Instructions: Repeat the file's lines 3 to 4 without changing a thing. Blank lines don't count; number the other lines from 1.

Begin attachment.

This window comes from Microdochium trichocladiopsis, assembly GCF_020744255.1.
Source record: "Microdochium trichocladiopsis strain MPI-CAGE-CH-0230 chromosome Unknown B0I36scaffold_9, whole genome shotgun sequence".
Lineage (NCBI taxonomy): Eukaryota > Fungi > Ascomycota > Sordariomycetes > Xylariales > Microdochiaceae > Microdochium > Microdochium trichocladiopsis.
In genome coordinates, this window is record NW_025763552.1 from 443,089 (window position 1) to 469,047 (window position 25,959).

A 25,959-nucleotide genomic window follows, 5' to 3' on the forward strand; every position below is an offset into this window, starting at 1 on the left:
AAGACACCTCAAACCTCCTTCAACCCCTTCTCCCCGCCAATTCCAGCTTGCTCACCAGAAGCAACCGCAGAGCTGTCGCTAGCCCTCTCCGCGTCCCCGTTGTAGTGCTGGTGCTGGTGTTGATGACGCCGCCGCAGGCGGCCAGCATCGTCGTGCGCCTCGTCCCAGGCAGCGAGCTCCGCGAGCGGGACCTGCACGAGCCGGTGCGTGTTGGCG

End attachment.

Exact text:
Lineage (NCBI taxonomy): Eukaryota > Fungi > Ascomycota > Sordariomycetes > Xylariales > Microdochiaceae > Microdochium > Microdochium trichocladiopsis.
In genome coordinates, this window is record NW_025763552.1 from 443,089 (window position 1) to 469,047 (window position 25,959).